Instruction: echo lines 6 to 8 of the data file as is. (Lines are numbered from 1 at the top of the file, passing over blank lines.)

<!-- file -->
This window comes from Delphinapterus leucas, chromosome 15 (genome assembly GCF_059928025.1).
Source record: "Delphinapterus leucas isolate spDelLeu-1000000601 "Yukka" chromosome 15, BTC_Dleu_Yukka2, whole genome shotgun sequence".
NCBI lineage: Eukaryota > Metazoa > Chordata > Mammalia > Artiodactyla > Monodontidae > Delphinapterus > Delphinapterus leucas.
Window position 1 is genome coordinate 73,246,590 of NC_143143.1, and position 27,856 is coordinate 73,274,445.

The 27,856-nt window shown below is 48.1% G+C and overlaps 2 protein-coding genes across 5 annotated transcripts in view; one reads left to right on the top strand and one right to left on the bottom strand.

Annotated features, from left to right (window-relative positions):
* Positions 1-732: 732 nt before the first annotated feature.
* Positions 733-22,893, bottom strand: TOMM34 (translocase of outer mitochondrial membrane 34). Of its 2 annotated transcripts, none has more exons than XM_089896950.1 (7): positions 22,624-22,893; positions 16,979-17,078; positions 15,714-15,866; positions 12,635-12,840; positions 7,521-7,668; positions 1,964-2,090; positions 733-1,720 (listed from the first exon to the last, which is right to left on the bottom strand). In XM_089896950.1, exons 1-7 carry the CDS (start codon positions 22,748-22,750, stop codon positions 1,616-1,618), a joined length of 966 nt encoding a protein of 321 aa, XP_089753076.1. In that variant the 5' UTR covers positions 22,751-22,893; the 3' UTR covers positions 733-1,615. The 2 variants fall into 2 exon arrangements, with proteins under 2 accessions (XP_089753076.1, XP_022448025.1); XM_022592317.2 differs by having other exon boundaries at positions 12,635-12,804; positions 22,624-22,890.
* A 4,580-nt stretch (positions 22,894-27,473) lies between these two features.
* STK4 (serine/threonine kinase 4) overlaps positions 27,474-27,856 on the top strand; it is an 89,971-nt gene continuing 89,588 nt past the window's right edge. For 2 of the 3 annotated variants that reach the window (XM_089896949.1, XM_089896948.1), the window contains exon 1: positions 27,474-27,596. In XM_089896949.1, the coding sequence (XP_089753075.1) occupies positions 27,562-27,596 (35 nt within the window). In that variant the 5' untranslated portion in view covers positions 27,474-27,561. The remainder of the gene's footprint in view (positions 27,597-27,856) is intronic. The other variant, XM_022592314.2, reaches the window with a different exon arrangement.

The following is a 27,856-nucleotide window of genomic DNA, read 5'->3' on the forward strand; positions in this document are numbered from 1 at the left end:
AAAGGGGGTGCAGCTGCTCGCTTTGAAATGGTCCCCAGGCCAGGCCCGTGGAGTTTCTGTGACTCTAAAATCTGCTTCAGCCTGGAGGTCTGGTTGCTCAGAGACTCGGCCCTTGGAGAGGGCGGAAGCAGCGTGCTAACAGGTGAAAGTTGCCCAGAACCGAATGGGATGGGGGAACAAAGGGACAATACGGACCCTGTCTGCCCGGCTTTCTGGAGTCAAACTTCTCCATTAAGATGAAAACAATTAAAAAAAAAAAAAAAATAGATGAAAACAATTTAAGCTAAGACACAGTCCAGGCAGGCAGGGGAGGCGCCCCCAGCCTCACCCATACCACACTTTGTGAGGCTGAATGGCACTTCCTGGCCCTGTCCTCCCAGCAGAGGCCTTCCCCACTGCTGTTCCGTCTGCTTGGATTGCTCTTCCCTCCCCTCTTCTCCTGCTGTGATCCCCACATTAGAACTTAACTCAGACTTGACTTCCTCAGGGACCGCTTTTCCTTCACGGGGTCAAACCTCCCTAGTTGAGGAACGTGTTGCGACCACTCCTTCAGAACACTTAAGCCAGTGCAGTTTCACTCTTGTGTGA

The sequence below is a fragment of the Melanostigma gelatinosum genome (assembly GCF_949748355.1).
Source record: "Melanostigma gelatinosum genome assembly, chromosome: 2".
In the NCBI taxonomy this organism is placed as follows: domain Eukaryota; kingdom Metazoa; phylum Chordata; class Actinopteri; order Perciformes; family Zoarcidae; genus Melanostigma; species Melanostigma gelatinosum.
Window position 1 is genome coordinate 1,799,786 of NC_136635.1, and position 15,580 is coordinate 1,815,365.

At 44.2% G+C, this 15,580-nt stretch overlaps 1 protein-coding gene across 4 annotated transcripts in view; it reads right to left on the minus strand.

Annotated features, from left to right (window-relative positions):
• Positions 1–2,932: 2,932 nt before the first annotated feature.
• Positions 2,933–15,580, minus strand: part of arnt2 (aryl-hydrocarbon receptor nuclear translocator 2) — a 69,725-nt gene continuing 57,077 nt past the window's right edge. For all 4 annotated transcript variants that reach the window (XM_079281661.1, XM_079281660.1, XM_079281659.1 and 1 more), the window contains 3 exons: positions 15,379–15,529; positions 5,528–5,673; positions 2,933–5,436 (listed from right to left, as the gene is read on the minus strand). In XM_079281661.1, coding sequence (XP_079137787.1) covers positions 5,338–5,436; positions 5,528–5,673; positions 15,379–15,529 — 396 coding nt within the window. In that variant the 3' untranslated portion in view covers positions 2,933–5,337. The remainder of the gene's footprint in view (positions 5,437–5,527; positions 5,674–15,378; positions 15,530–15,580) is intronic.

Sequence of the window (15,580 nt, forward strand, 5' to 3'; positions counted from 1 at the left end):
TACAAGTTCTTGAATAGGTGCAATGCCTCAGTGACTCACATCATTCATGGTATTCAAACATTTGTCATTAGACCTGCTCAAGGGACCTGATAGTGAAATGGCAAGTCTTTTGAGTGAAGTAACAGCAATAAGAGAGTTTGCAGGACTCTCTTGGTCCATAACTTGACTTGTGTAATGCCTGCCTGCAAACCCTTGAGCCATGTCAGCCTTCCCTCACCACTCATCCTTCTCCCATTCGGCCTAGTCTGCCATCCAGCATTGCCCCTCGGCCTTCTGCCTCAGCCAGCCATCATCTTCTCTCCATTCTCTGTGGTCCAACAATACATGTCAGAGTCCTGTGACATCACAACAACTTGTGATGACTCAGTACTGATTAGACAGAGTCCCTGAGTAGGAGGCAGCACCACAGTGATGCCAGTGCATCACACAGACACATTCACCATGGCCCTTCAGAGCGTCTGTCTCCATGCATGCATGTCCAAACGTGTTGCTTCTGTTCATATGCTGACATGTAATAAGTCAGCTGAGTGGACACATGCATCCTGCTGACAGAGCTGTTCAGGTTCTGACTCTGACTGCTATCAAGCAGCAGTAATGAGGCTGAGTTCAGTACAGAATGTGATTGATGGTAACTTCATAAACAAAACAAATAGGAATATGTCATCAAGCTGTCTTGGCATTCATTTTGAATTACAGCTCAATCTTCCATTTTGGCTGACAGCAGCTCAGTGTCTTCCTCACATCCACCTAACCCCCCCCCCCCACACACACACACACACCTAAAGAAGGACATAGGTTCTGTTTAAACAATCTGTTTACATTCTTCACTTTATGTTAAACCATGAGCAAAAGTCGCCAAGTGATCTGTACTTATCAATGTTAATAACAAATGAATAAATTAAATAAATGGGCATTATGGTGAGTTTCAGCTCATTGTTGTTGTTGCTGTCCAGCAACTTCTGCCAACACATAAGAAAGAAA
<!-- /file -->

Annotated features, from left to right (window-relative positions):
* Positions 1-732: 732 nt before the first annotated feature.
* Positions 733-22,893, bottom strand: TOMM34 (translocase of outer mitochondrial membrane 34). Of its 2 annotated transcripts, none has more exons than XM_089896950.1 (7): positions 22,624-22,893; positions 16,979-17,078; positions 15,714-15,866; positions 12,635-12,840; positions 7,521-7,668; positions 1,964-2,090; positions 733-1,720 (listed from the first exon to the last, which is right to left on the bottom strand). In XM_089896950.1, exons 1-7 carry the CDS (start codon positions 22,748-22,750, stop codon positions 1,616-1,618), a joined length of 966 nt encoding a protein of 321 aa, XP_089753076.1. In that variant the 5' UTR covers positions 22,751-22,893; the 3' UTR covers positions 733-1,615. The 2 variants fall into 2 exon arrangements, with proteins under 2 accessions (XP_089753076.1, XP_022448025.1); XM_022592317.2 differs by having other exon boundaries at positions 12,635-12,804; positions 22,624-22,890.